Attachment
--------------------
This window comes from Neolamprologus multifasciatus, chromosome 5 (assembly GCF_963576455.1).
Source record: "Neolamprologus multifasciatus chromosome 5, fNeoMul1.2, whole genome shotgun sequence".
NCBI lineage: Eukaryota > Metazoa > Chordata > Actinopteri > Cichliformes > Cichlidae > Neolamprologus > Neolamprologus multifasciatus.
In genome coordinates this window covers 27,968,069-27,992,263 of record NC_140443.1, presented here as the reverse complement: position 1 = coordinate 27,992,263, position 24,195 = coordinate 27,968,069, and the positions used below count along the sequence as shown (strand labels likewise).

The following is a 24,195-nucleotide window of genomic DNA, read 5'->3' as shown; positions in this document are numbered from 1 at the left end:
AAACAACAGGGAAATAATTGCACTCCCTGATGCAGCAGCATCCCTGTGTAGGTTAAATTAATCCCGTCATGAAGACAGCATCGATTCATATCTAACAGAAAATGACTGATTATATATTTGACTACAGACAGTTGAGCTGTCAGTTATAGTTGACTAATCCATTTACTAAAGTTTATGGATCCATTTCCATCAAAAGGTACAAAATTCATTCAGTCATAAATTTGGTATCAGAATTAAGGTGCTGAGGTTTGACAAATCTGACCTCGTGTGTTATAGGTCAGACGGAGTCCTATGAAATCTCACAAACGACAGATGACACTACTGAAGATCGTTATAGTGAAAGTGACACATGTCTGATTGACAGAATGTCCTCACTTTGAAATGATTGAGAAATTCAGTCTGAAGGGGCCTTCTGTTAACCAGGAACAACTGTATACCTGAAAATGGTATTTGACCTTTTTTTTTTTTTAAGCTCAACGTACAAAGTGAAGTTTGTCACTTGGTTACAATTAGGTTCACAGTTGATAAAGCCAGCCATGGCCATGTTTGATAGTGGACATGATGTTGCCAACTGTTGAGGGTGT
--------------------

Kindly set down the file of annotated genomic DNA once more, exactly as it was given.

This window comes from Neolamprologus multifasciatus, chromosome 5 (assembly GCF_963576455.1).
Source record: "Neolamprologus multifasciatus chromosome 5, fNeoMul1.2, whole genome shotgun sequence".
NCBI lineage: Eukaryota > Metazoa > Chordata > Actinopteri > Cichliformes > Cichlidae > Neolamprologus > Neolamprologus multifasciatus.
In genome coordinates this window covers 27,968,069-27,992,263 of record NC_140443.1, presented here as the reverse complement: position 1 = coordinate 27,992,263, position 24,195 = coordinate 27,968,069, and the positions used below count along the sequence as shown (strand labels likewise).

The following is a 24,195-nucleotide window of genomic DNA, read 5'->3' as shown; positions in this document are numbered from 1 at the left end:
AAACAACAGGGAAATAATTGCACTCCCTGATGCAGCAGCATCCCTGTGTAGGTTAAATTAATCCCGTCATGAAGACAGCATCGATTCATATCTAACAGAAAATGACTGATTATATATTTGACTACAGACAGTTGAGCTGTCAGTTATAGTTGACTAATCCATTTACTAAAGTTTATGGATCCATTTCCATCAAAAGGTACAAAATTCATTCAGTCATAAATTTGGTATCAGAATTAAGGTGCTGAGGTTTGACAAATCTGACCTCGTGTGTTATAGGTCAGACGGAGTCCTATGAAATCTCACAAACGACAGATGACACTACTGAAGATCGTTATAGTGAAAGTGACACATGTCTGATTGACAGAATGTCCTCACTTTGAAATGATTGAGAAATTCAGTCTGAAGGGGCCTTCTGTTAACCAGGAACAACTGTATACCTGAAAATGGTATTTGACCTTTTTTTTTTTTTAAGCTCAACGTACAAAGTGAAGTTTGTCACTTGGTTACAATTAGGTTCACAGTTGATAAAGCCAGCCATGGCCATGTTTGATAGTGGACATGATGTTGCCAACTGTTGAGGGTGT